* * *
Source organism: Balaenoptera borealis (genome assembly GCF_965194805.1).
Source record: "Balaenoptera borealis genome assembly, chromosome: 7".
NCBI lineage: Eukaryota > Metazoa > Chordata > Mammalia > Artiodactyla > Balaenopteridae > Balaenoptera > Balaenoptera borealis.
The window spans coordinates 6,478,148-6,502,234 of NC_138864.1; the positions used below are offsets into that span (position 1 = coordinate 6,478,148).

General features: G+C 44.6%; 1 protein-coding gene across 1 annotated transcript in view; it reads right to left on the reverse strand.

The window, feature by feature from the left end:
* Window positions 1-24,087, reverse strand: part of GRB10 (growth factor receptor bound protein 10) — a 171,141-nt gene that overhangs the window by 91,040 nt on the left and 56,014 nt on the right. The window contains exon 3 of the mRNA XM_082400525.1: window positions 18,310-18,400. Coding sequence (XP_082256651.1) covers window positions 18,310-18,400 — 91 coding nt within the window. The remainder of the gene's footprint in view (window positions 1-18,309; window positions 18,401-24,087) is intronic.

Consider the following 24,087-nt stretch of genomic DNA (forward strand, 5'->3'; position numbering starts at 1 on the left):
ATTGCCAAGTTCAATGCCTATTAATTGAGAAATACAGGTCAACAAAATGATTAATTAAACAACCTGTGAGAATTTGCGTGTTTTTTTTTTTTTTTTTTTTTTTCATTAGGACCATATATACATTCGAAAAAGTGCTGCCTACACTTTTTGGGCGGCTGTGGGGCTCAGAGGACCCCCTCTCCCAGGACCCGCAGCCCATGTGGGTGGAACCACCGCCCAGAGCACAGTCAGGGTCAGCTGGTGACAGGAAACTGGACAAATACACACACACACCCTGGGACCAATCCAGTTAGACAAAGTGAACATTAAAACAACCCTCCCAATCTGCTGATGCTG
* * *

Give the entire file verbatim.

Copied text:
Source organism: Balaenoptera borealis (genome assembly GCF_965194805.1).
Source record: "Balaenoptera borealis genome assembly, chromosome: 7".
NCBI lineage: Eukaryota > Metazoa > Chordata > Mammalia > Artiodactyla > Balaenopteridae > Balaenoptera > Balaenoptera borealis.
The window spans coordinates 6,478,148-6,502,234 of NC_138864.1; the positions used below are offsets into that span (position 1 = coordinate 6,478,148).

General features: G+C 44.6%; 1 protein-coding gene across 1 annotated transcript in view; it reads right to left on the reverse strand.

The window, feature by feature from the left end:
* Window positions 1-24,087, reverse strand: part of GRB10 (growth factor receptor bound protein 10) — a 171,141-nt gene that overhangs the window by 91,040 nt on the left and 56,014 nt on the right. The window contains exon 3 of the mRNA XM_082400525.1: window positions 18,310-18,400. Coding sequence (XP_082256651.1) covers window positions 18,310-18,400 — 91 coding nt within the window. The remainder of the gene's footprint in view (window positions 1-18,309; window positions 18,401-24,087) is intronic.

Consider the following 24,087-nt stretch of genomic DNA (forward strand, 5'->3'; position numbering starts at 1 on the left):
ATTGCCAAGTTCAATGCCTATTAATTGAGAAATACAGGTCAACAAAATGATTAATTAAACAACCTGTGAGAATTTGCGTGTTTTTTTTTTTTTTTTTTTTTTTCATTAGGACCATATATACATTCGAAAAAGTGCTGCCTACACTTTTTGGGCGGCTGTGGGGCTCAGAGGACCCCCTCTCCCAGGACCCGCAGCCCATGTGGGTGGAACCACCGCCCAGAGCACAGTCAGGGTCAGCTGGTGACAGGAAACTGGACAAATACACACACACACCCTGGGACCAATCCAGTTAGACAAAGTGAACATTAAAACAACCCTCCCAATCTGCTGATGCTG